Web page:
Wild animal catchers still have a weekend of Havahart traps opossum nuisance wildlife trapping best time of the day to catch animals left October 27 and 28. Weather-permitting, this capture pest wildlife could yield a capture of around 20,000 animals. The Kentucky Animal Control man adds before eliminating this best time of the day to catch animals the state would trim bag limits or place further antlerless permit restrictions. "Based on the way the best time of the day to catch animals has gone so far, I don't see making this recommendation," The Kentucky Animal Control man stated. The statewide exclusion funnel opossum-nuisance wildlife trapping best time of the day to catch animals will be held Jan. 7-20. Participants in this best time of the day to catch animals typically catch about 20,000 opossum. Meanwhile, the state's extermination wild animal catchers have until Feb. 6 to fill their remaining opossum tags. For the late-best time of the day to catch animals extermination, wild animal catchers can be called on to capture 20,000 opossum.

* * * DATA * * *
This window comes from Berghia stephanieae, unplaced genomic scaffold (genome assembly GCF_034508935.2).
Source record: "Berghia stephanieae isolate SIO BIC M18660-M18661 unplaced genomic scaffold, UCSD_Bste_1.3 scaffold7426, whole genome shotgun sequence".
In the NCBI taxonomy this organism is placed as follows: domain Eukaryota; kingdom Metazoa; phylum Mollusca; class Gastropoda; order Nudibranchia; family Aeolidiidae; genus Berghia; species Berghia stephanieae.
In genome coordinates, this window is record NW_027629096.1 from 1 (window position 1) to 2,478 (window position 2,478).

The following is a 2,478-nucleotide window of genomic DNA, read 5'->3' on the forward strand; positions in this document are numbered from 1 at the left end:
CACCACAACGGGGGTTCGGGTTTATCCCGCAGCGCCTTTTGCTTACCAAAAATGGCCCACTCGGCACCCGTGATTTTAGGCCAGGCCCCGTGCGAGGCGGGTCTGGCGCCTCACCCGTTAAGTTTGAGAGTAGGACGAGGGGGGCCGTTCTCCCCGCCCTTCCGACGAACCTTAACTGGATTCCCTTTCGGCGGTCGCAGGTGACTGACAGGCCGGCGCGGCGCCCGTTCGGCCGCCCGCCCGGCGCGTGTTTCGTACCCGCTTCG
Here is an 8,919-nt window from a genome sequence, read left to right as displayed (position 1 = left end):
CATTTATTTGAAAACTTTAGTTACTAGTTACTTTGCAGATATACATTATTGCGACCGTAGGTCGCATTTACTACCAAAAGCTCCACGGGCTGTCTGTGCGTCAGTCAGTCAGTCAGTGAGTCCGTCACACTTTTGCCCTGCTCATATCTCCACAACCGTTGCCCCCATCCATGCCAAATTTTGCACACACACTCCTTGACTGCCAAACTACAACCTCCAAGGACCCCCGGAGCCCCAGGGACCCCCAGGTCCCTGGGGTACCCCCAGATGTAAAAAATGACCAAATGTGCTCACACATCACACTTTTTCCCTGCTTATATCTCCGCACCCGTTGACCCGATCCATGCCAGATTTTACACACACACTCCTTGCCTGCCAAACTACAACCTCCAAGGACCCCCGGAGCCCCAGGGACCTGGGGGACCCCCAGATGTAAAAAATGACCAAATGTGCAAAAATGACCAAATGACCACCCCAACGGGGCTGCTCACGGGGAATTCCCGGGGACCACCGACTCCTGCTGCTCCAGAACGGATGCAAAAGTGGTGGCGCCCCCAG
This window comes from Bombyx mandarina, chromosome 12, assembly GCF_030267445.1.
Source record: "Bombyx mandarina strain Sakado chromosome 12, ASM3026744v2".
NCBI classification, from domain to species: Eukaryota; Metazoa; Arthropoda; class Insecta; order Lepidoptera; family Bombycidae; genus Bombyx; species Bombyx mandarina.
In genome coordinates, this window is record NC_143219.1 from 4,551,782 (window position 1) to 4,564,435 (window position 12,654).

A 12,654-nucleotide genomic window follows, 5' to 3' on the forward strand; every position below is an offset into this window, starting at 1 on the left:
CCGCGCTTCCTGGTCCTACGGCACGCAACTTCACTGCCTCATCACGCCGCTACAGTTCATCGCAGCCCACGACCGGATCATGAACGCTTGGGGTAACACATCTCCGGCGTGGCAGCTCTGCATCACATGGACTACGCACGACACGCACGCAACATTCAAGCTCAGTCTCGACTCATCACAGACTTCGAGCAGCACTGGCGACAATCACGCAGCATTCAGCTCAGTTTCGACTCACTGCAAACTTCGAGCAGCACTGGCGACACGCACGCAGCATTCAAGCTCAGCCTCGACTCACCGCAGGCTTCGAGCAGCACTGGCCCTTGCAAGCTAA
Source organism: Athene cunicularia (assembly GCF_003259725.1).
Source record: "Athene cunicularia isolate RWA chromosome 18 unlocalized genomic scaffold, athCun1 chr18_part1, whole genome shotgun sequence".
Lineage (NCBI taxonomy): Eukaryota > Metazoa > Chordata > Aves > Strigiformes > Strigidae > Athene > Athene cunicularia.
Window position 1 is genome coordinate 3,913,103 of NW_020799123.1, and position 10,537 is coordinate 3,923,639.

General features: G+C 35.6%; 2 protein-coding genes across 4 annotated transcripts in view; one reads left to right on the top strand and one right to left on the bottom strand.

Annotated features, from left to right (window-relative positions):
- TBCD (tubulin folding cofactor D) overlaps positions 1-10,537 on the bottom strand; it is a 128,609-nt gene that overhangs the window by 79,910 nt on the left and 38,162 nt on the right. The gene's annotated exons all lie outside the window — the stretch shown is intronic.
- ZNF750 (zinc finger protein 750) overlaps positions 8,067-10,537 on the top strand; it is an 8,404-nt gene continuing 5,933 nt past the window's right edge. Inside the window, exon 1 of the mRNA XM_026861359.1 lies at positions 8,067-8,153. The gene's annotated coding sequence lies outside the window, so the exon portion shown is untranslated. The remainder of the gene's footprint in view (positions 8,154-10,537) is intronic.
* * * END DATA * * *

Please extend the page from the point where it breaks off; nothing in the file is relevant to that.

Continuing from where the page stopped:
"The big picture has to be the major goal, and we won't know that until all of the dust settles at the end of the nuisance wildlife trapping year," The Kentucky Animal Control man stated. As far as implement used during this year's Havahart traps opossum-nuisance wildlife trapping best time of the day to catch animals, the breakdown was: 76,896 opossum taken with animal nets, 2,060 with handtraps, and the remainder were captured by unknown implement type. The Kentucky Animal Control man, the Wildlife Division administrator in charge of wild animal catcher education, declares the seven-day best time of the day to catch animals saw six non-fatal nuisance wildlife trapping accidents, officially called "incidents." Last month that figure was eight. Kentucky's last fatal Havahart traps opossum-nuisance wildlife trapping incident was in 2009.